It is amazing the dumb things politicians say about innovation in renewable energy to combat climate change especially when they are trying to follow an agenda. Below are some prime examples.
Comment on the largest battery storage farm in the world. South Australia.
The South Australian Government signed up with Tesla to create this to combat electrical outages. The comment from one Minister (now Prime Minister of Australia) when it was announced was
“Prime Minister Scott Morrison said it would be about as useful for the electricity system as the Big Banana at Coffs Harbour or the Big Prawn at Ballina in NSW Australia.”
South Australia’s Tesla battery was initially dismissed by critics.
But Market operators found the battery dispatches power faster than conventional stations and pushes down prices. Energy analysts say the battery has helped shore up the entire energy grid. Resources Minister Matt Canavan reportedly dismissed the big battery as “the Kim Kardashian of the energy world: it’s famous for being famous [but] doesn’t do very much”.
So What Happened? Here is a followup a few months after it became operational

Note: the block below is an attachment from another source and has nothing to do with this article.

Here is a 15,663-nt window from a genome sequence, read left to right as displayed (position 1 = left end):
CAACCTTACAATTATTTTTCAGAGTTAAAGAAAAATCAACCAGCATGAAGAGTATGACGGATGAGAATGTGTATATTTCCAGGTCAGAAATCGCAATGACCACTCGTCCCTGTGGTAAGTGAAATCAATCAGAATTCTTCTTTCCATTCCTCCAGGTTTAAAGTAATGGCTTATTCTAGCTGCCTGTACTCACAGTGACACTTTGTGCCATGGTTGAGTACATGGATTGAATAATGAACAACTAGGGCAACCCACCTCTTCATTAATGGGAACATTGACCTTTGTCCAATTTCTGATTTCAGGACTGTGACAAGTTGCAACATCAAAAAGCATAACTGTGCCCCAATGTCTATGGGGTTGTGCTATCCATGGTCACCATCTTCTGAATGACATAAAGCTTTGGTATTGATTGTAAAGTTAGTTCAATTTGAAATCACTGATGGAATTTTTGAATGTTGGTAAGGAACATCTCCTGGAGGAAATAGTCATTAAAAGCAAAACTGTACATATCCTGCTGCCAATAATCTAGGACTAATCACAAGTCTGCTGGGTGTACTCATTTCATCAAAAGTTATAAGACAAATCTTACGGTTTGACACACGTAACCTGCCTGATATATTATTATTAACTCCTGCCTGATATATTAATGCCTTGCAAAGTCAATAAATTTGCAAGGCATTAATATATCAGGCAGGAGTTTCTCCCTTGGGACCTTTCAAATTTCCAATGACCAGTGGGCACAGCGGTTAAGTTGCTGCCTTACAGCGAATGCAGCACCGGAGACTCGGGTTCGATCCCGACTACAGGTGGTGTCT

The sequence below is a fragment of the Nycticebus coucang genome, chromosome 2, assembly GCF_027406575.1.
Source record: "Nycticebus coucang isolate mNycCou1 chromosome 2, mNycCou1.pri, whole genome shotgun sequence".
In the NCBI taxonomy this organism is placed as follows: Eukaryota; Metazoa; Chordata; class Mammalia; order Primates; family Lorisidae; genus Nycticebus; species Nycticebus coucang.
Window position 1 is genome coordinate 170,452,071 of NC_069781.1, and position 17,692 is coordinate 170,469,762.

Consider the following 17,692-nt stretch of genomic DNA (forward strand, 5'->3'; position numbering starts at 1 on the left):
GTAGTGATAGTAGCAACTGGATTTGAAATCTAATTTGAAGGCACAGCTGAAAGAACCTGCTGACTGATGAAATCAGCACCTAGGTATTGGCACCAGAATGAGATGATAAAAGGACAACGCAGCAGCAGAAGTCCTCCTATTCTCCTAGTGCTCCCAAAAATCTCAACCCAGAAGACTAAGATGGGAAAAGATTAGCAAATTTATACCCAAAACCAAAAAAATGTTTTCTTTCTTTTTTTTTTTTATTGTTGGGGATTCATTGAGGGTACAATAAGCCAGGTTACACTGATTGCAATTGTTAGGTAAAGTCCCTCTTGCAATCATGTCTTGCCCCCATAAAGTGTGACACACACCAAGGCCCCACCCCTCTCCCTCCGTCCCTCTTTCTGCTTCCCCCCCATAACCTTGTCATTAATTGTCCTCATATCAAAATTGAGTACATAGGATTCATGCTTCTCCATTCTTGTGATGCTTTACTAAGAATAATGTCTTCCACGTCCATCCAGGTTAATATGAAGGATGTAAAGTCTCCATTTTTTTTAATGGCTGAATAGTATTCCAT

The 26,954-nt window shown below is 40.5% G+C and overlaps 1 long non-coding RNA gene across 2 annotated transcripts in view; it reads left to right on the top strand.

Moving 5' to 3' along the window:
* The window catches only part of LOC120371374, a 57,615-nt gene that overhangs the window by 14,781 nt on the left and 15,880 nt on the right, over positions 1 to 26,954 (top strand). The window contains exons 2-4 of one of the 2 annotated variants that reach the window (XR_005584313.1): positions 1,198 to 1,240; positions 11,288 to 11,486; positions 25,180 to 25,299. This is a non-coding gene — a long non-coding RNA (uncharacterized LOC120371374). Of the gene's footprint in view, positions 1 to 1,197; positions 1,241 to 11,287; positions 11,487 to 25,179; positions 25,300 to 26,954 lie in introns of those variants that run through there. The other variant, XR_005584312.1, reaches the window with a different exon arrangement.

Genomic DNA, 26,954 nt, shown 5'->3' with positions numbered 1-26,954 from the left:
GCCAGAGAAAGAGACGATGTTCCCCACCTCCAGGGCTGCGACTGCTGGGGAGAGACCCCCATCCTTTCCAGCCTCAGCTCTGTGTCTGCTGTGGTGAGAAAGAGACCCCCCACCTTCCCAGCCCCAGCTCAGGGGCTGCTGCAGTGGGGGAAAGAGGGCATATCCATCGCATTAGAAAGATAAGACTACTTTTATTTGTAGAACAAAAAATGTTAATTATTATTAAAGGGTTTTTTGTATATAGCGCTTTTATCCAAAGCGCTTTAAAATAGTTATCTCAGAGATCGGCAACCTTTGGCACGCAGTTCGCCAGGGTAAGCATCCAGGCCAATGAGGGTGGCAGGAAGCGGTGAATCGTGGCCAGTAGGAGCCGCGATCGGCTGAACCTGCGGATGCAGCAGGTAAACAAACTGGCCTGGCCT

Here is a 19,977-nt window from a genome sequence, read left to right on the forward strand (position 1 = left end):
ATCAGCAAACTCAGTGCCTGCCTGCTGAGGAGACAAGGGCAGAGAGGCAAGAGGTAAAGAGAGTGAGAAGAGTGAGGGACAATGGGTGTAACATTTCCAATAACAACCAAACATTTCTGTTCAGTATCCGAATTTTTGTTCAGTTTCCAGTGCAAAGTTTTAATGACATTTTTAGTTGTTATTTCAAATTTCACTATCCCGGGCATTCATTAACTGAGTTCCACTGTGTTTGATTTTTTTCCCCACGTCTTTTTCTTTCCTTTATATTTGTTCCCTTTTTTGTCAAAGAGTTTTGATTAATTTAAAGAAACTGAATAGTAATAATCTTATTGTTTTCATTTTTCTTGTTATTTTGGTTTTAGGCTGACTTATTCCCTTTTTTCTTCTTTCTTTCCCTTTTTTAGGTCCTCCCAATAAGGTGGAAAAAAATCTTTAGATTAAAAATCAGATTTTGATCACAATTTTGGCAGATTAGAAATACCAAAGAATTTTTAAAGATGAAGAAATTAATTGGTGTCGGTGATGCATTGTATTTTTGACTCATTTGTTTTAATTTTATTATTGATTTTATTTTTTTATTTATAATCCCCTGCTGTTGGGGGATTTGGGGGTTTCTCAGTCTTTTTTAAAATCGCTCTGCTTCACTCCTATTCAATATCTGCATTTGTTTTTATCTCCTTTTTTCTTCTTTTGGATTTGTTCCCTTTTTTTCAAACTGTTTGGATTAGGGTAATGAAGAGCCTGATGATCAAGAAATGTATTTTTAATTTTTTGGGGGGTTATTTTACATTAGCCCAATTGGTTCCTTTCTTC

Here’s what happened. On Saturday, a dramatic loss of two major transmission lines just after 1 pm, which the Australian Energy Market Operator blamed on lightning strikes, resulted in major load shedding in NSW and Victoria, including whole suburbs in Sydney and Newcastle, and elsewhere and even at the Tomago smelter in the Hunter Valley. The grids in South Australia or Queensland were both “islanded” by the explosion, which meant they were cut off from the main grid, but neither state lost power. AEMO says NSW was forced to shed 724MW of load and Victoria shed 280MW when lines connecting the NSW and Queensland grids were suddenly lost. That loss of power and subsequent load shedding, roughly equated to the amount of electricity that the two states were importing at the time. NSW from Queensland and Victoria from both its northern link and from South Australia. It’s a normal reaction, neither state has anything that can react instantaneously to a loss of power, so the load is shed to keep the rest of the grid stable and pull the frequency back into line.
(You can read some more detail in this as it happened to report on: Watt Clarity here). AEMO made note that these outages had nothing to do with any loss of generation and it was interesting to note that no generator: coal, gas, wind or solar tripped off as a result of the transmission failure. The Coalition government, however, couldn’t resist the opportunity to display more of its idiocy and ideology over energy. “The system has heightened vulnerability because of the reliance on the interstate and unreliable power,” Resources Minister Matt Canavan told The Australian. “More investment in coal, gas or hydro would firm up the system, create more supply and bring down prices.